[tforum] Re: [it-managers] Raising the Internet MTU

Tom Ammon tom.ammon@utah.edu
Thu, 19 Apr 2007 12:53:53 -0600


I think this kind of a simulation could be a relevant research project.

We have a few spare cisco boxes at CHPC. I would have to double check to 
make sure they aren't allocated for something else. If we could get 
someone to collaborate with us over a long-distance link, we could set 
up applications on both ends and mix jumbo and small frames. Is UEN 
interested in working on something like this? I think there is the 
potential here for us to make a real contribution to the frame size 
debate. It is pretty clear that the 802.3 working group is committed to 
keeping ethernet frame sizes as they are. There ought to be at least 
some investigation on the other side of the debate.

Tom


Julio Cesar Facelli wrote:
> It looks to me that this is a interesting problem to address in a lab,
> where you can control the traffics and simulate numerous patters and
> traffic mixes.
>
> Julio
>
> -----Original Message-----
> From: Josh Loveless [mailto:josh@uen.org] 
> Sent: Thursday, April 19, 2007 9:05 AM
> To: Thomas L Ammon
> Cc: Joe Breen; network-research@lists.utah.edu; tforum@uen.org;
> it-managers@lists.utah.edu
> Subject: RE: [it-managers] Raising the Internet MTU
>
> All,
>
> I think that the passion comes from the research community...  
>
> On the other hand, we have proved that jumbo frames certainly have their
> place. Jumbo frames belong in environments where bandwidth and
> serialization
> delays are low enough that intermixing jumbo frames and standard frames
> are
> of little concern.  Also if you are doing BGP updates for large tables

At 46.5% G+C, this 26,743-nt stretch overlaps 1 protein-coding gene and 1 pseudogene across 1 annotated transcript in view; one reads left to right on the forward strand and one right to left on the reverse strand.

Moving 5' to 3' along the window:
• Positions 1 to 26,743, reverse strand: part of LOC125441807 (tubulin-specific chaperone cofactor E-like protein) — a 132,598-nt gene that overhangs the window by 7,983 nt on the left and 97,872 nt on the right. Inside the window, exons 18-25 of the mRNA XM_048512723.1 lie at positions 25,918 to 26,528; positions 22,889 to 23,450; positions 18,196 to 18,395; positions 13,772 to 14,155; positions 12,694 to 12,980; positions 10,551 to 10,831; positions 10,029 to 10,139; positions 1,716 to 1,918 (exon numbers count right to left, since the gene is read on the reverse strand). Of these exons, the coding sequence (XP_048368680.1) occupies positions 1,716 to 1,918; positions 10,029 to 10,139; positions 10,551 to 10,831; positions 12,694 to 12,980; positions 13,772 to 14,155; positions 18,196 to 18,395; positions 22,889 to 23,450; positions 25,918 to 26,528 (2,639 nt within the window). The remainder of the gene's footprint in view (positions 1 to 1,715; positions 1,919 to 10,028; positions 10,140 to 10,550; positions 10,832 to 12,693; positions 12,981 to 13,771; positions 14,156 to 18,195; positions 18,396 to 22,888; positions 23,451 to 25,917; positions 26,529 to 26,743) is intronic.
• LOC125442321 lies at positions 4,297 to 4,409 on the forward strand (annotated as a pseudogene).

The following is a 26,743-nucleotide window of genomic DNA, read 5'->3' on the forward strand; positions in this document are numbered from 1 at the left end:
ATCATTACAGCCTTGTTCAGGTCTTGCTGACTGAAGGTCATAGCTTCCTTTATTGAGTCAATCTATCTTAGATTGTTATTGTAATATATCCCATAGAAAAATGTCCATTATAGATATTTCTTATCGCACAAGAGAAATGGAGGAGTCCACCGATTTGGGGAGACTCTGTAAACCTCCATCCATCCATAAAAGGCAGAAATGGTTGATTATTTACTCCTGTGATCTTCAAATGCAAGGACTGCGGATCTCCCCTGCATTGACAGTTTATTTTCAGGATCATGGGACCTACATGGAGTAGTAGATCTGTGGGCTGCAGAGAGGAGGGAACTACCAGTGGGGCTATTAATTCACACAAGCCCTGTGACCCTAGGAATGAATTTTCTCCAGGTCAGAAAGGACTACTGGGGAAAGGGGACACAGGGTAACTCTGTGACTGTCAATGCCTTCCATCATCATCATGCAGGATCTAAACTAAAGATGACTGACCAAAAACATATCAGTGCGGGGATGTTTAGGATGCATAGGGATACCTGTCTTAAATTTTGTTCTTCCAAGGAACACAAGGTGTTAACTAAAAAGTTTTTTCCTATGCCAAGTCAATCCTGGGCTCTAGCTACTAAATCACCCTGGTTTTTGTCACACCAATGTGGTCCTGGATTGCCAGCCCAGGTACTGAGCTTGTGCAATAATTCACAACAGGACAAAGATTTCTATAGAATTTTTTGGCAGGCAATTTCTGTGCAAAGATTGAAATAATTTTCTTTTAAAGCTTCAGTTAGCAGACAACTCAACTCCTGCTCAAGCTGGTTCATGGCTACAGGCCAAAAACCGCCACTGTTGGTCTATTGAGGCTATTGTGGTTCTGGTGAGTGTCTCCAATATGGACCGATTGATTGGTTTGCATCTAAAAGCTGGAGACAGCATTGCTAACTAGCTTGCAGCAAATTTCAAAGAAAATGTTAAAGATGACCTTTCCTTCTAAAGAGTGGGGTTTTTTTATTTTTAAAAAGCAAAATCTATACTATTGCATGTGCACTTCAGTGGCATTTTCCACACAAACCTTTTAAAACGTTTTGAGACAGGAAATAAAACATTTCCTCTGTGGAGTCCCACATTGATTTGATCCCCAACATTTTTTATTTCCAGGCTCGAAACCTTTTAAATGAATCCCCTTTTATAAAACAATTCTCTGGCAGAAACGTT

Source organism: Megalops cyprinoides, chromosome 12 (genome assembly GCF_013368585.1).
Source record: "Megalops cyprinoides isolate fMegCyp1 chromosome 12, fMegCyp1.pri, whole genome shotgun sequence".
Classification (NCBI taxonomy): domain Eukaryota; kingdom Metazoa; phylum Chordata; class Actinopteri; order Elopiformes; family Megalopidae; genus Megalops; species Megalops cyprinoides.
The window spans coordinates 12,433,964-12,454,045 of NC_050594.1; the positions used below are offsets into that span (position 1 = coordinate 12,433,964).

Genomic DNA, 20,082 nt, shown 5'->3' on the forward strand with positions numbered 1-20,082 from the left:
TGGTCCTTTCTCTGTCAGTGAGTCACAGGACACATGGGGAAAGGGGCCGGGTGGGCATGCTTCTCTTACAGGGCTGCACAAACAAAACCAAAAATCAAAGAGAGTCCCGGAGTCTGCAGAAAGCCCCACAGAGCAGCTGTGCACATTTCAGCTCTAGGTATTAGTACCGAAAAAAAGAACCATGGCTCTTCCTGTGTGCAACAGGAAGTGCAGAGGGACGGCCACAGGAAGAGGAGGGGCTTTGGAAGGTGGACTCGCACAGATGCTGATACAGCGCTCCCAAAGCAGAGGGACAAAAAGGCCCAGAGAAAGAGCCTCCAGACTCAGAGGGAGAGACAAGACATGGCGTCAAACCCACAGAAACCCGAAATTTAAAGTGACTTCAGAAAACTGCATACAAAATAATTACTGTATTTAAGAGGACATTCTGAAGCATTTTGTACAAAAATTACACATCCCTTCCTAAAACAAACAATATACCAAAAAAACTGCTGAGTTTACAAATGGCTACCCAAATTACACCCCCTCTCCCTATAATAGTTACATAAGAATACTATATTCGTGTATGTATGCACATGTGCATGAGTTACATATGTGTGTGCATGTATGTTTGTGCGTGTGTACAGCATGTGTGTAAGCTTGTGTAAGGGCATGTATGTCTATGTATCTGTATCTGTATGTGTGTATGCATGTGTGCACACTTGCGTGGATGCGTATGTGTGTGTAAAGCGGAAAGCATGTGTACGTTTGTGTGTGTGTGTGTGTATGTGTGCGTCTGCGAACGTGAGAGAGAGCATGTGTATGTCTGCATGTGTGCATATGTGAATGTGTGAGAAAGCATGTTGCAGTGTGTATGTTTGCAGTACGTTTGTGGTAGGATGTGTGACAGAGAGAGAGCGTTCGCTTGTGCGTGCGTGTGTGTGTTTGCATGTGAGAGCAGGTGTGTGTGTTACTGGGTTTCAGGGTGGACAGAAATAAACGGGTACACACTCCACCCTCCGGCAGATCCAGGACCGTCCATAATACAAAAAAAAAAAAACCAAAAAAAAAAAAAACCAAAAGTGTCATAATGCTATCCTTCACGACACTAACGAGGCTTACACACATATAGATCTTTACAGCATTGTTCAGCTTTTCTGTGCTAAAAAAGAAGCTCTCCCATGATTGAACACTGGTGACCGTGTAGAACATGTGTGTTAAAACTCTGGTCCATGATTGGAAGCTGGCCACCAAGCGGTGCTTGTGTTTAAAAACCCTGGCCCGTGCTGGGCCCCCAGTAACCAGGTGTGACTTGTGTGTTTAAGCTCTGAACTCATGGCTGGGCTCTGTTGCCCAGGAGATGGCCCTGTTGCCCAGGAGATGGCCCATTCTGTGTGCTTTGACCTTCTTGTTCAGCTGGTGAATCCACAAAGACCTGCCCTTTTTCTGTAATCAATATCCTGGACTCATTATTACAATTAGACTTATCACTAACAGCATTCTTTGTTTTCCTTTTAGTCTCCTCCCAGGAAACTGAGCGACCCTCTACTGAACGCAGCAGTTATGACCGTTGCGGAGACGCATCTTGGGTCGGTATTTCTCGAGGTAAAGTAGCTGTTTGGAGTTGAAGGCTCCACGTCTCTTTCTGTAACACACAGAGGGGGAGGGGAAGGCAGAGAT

> in a
> real time environment jumbo frames are a must.
>
> The real question is - what happens when all applications and hosts (ie
> iTunes, eMule and other bandwidth hogs) are using jumbo frames?  Does
> our
> delay and jitter on a Gigabit or TenGigabit network go back to the days
> of
> fT1 and suboptimal frame relay speeds?  Studies like this one make good
> points... 
>
>  http://sd.wareonearth.com/~phil/jumbo.html
>
> ... but I think the argument will continue until we see a working real
> life
> implementation of jumbo frames from application to application on a
> large
> network.
>
>
> Joshua Loveless CCIET #16638
> Utah Education Network - Network Engineering
> Phone: (801) 585-1133
> Cell: (801) 647-4436
> Email: josh@uen.org
>  
>
> -----Original Message-----
> From: Tom Ammon [mailto:tom.ammon@utah.edu] 
> Sent: Wednesday, April 18, 2007 4:38 PM
> To: Josh Loveless
> Cc: Joe Breen; network-research@lists.utah.edu; tforum@uen.org;
> it-managers@lists.utah.edu
> Subject: Re: [it-managers] Raising the Internet MTU
>
> Just as a general (nontechnical) question-
>
> It seems that the discussion over jumbo frames is almost a religious 
> one- people seem to be very passionate about it, one way or the other. 
> What caused this kind of polarity? Did somebody in the IETF got his 
> lunch eaten over it or something?
>
> Tom
>
> Josh Loveless wrote:
>   
>> I do not have any hard data on actual jitter caused by jumbo frames.
>> However, you might be interested to know the UEN applies a 9000 byte
>>     
> MTU
> to
>   
>> any Gigabit Link in our PoPs.  In most cases our maximum jitter is .1
>>     
> ms.
>   
>> We have been running this way for about three years now. 
>>
>> We have found in most cases the actual packet size is limited by the
>> applications sending and receiving the data.  Also keep in mind that
>>     
> the
> MTU
>   
>> at the edge where the applications connect is usually a standard MTU.
>>     
> We
>   
>> use the jumbo frames primarily for routing protocol updates.  Using a
>>     
> larger
>